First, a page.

only folly is fool proof

Food preparation, sous vide or otherwise, carries a certain amount of risk along with it. Come to think of it, almost everything does. Even crossing the street can get you killed. You can get struck by lightning just for standing there. You could move into a trailer in the tornado belt and really roll the dice. And so it is with sous vide.

the letdown

Bags can be improperly sealed, but that’s not so dangerous as it is disappointing and messy. The food can be spoiled to begin with, and sous vide cannot correct that. The most common occurrence is that either the electricity goes out (probably not your fault) or you failed to fully grasp the operational dynamics of your new fangled contraption’s timer device–that’s probably YOUR fault. But it doesn’t really matter whose fault it is. The question is how to tell if the food is still safe enough to reset and continue processing. That is not always possible, even for an expert.

too close to call

Sous vide is commonly used to pasteurize food. Pathogenic bacteria are colorless, odorless, and tasteless, BTW. Your immersion circulator MAY have spent long enough in the operational mode to pasteurize those ribs, but that still doesn’t mean the food is safe. Even pasteurized meat can spoil. USDA guidelines say that protein foods should not be allowed to spend more than four hours between the temperatures of 40 F/4 C and 125 F/54 C IN TOTAL. That means on the way up in the bath and then on the way down AFTER the bath–during the cooling process.

Once again, I’m shocked

That’s why we shock the processed packages in iced water until they hit 70 F/21 C instead of just tossing them in the fridge or the freezer. Temperature danger zone violations do not guarantee that you will get sick if you eat that chicken breast. But if you break that rule and get sick, well, that is probably why. It might be safe for you, but not safe for grandma or your pregnant wife. It is definitely not legal. If you get sick from eating in a restaurant and it can be proven that they violated that rule, they are legally responsible. That would be something if your own relatives sued you after Thanksgiving dinner.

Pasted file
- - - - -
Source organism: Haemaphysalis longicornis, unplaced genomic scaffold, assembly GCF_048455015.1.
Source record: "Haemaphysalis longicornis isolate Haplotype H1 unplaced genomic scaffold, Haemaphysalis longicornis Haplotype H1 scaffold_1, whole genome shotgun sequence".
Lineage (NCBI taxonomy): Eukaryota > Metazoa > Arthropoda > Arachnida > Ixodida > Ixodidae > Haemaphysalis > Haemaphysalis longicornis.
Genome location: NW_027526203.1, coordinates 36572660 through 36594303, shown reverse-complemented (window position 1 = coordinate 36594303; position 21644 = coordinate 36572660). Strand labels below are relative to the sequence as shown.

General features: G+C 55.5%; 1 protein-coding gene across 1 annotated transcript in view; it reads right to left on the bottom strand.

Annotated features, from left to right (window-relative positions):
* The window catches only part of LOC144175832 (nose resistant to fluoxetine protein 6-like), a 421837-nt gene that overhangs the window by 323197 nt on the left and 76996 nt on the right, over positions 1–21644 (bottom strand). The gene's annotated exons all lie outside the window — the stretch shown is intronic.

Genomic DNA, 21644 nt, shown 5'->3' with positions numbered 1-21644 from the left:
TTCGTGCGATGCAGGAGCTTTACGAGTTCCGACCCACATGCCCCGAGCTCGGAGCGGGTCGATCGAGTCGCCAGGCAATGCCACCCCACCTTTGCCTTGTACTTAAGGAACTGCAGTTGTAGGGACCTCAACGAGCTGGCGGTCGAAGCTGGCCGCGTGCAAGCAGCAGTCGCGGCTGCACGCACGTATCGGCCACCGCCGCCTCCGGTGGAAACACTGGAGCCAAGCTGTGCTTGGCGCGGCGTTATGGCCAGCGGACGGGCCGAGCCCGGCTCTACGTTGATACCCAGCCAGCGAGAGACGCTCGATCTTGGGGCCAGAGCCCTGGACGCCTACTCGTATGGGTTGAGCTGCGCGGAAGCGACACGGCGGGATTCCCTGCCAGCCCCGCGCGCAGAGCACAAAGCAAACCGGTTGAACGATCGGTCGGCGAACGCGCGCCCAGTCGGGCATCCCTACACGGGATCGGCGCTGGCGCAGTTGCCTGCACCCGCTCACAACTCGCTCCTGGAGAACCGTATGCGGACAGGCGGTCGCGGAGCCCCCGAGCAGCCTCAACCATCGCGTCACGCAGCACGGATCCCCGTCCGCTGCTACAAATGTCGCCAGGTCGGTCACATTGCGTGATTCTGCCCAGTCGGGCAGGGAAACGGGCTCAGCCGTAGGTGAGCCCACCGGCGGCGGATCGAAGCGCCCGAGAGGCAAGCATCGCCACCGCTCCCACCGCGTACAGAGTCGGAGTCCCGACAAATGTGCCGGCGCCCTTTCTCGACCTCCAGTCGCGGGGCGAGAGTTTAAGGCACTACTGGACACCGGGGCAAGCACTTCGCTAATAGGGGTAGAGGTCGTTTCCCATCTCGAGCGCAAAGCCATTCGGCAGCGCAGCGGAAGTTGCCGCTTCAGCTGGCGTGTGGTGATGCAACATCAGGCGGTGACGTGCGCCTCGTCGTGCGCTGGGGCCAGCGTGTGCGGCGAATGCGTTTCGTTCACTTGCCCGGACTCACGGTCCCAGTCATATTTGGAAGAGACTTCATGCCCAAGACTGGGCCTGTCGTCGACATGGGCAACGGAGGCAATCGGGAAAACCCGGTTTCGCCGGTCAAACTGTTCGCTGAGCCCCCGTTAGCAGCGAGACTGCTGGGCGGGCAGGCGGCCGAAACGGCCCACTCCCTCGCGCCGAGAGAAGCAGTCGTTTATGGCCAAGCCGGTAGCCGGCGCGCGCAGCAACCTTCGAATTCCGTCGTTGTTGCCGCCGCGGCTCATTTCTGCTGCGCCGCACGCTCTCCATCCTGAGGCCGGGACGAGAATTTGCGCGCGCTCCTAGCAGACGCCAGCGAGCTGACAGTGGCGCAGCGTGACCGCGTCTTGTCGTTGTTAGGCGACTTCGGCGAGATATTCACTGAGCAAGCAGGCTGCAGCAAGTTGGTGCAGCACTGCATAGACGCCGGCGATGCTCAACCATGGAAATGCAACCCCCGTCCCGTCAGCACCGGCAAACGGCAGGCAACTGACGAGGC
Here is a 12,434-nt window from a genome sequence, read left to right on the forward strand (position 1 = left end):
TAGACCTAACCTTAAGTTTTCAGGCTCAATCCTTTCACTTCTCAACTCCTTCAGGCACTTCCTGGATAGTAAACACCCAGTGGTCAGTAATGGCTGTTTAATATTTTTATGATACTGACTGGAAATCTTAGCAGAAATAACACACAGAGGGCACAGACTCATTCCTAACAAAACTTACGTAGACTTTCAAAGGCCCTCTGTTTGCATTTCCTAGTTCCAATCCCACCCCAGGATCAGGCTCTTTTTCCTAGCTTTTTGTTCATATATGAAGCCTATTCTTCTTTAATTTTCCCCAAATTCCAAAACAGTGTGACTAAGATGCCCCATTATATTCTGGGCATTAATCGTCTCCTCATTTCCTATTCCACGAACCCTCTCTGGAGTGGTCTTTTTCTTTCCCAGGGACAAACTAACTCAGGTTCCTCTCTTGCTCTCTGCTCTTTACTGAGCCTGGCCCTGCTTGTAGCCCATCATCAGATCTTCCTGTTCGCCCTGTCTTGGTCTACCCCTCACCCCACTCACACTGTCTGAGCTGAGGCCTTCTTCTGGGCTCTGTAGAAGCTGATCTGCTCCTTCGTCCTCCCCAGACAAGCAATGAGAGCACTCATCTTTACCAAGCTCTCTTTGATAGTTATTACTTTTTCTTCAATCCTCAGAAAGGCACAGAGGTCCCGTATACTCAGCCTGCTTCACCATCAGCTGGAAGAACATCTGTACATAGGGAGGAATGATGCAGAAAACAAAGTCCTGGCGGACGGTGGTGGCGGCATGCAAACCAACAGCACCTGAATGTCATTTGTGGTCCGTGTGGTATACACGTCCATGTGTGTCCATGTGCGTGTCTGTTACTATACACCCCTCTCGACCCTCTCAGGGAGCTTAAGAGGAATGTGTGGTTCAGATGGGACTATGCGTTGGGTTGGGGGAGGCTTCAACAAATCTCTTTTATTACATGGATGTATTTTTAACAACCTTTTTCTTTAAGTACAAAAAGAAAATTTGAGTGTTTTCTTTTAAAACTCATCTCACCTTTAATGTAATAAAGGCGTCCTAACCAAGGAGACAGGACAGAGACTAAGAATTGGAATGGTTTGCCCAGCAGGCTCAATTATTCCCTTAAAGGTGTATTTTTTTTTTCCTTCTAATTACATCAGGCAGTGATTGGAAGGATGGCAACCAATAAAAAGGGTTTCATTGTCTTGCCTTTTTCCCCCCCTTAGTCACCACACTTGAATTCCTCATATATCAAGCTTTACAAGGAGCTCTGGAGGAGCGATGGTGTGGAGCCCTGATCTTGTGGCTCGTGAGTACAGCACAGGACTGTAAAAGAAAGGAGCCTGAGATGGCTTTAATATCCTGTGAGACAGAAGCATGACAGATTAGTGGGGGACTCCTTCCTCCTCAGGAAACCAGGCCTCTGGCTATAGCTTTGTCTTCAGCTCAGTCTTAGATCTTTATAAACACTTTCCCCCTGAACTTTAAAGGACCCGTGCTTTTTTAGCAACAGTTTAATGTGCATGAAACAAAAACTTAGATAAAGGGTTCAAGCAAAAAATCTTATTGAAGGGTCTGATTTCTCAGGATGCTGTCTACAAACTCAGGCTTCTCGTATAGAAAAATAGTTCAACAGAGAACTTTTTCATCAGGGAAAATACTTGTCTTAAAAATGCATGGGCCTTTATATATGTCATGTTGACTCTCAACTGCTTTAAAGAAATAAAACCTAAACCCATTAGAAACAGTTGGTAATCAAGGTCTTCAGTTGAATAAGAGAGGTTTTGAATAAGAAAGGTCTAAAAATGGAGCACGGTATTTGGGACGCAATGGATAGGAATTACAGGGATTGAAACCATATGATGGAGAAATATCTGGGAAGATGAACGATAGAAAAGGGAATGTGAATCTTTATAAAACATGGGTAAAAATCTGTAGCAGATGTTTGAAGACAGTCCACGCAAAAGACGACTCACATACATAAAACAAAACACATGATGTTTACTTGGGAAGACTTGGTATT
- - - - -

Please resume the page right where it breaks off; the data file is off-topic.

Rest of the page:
time is a killer

Unfortunately, you don’t always know when the power went off or how long it was off FOR. All you know is that the bath is now somewhere between 70 F/21 C and, say, 100 F/38 C. Let’s assume that there are┬áno bacteria present. The meat can still autolyze–SPOIL. Rot. Decompose. Go bad. This natural process can be detected by examination–SOMETIMES. If the bag inflates like a balloon, that is not a good sign. I don’t mean the presence of a little air–I mean floating like a kayak. Autolysis creates gas as a by-product, so there’s a tipoff right there. If you have the courage to pop the bubble, your sense of smell is pretty dependable when it comes to detecting spoilage. Visually, you may notice some “off” colors. Upon touching the product, you may notice what appears to be an excessive amount of a slippery mucus. These are all signs that it’s better to discard your product and move on. Sometimes the time/temp parameters are violated and yet none of those symptoms are evident. If pathogenic bacteria were present, and had time to reproduce, even killing them by firing up the bath again may not destroy the toxic substances that they created, so there’s that. When in doubt, throw it out.

Norm